Chronic Pain patients report that they have gradually grown more irritable and impatient, becoming angry at the most insignificant reason, saying cruel things sometimes, which then brings feelings of guilt and increasing isolation from friends and family. Some patients either lose their appetite or overeat, which combined with their lack of physical activity, contributes to obesity, negatively impacting their self-esteem. There is a significant incidence of major depressive disorder as result as well. Many Chronic Pain patients are unable to continue working and support themselves with disability or workers’ compensation funds, which contributes to changes in their family power dynamic and their self-worth.
Frustration begins to be felt by medical providers and patients alike, over inability to control the pain that the patient describes. Mutual blaming can develop as the doctor is unable to heal the patient and the patient believes there must be something that can stop his pain.
Chronic Pain Treatment
The purpose of the treatment of Chronic Pain is two-fold, to increase functioning and improve quality of life. First and foremost, it is important to realize that Chronic Pain is not a symptom, is not a warning sign, and is not a need-state for rest. Rather, Chronic Pain is a syndrome. This means that it is composed of physical, emotional, and behavioral changes. Chronic Pain is a warning sign that serves no purpose, similar to a broken alarm. The purpose of the treatment of Chronic Pain is to lower the volume of this alarm to levels that allow the patient to recover function and quality of life comfortably. In other words, to keep Chronic Pain under management, like any other chronic disorder (e.g., asthma, diabetes).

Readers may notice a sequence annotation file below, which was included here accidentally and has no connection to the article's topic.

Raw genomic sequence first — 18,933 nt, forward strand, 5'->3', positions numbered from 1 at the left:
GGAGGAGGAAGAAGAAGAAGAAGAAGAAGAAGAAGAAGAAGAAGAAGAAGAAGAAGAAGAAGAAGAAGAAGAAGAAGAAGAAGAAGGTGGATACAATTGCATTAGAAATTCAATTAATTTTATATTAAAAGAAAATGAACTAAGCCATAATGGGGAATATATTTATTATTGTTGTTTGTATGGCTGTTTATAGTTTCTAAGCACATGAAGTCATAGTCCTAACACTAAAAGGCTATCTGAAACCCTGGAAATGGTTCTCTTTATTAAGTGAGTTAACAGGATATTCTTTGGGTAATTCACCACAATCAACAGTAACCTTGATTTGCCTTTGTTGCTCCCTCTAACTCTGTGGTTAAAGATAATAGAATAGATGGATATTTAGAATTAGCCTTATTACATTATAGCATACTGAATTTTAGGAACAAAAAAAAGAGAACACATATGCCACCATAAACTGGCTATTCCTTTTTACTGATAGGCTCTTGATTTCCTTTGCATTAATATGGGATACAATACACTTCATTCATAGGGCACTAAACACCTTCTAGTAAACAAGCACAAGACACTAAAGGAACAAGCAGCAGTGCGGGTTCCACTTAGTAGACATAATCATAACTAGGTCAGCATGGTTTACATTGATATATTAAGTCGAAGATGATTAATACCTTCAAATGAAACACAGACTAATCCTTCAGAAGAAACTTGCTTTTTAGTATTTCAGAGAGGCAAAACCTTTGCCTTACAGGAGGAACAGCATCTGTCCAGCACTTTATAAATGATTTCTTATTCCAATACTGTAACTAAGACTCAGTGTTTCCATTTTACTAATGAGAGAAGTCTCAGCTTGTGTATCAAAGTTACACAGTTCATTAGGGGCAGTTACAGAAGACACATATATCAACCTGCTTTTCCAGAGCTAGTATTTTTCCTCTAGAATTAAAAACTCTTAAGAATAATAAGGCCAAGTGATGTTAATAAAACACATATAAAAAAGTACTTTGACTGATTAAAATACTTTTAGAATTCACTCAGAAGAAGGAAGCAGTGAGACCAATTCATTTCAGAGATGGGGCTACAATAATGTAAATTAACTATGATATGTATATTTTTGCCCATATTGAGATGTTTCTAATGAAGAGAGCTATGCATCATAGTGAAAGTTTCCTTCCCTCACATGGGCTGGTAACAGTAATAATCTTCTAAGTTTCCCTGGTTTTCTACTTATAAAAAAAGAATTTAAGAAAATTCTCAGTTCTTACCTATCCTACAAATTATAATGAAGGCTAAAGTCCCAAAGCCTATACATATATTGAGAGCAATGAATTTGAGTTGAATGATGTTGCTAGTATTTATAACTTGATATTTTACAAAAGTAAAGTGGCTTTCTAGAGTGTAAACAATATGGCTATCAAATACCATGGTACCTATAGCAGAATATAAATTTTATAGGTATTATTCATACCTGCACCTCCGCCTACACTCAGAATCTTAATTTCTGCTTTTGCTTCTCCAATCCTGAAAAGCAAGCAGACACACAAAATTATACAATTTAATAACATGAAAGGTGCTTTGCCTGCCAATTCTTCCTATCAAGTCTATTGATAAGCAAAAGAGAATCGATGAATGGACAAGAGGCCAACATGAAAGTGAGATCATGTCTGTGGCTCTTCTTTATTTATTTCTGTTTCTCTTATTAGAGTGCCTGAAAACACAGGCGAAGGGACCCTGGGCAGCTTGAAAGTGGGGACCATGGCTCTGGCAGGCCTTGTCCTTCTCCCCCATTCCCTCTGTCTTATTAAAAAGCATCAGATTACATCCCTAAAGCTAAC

Because Chronic Pain impacts all aspects of the individual — body, mind, and spirit — it is important to keep in mind that all aspects will need to be addressed in order to learn how to manage it. Biologically, medications, surgery, nutrition, and exercise need to be considered. Socially, consideration will be required to healthcare, family, work, and friends. Psychologically, the approach will include cognitions, emotions, behaviors, sleep, and attention.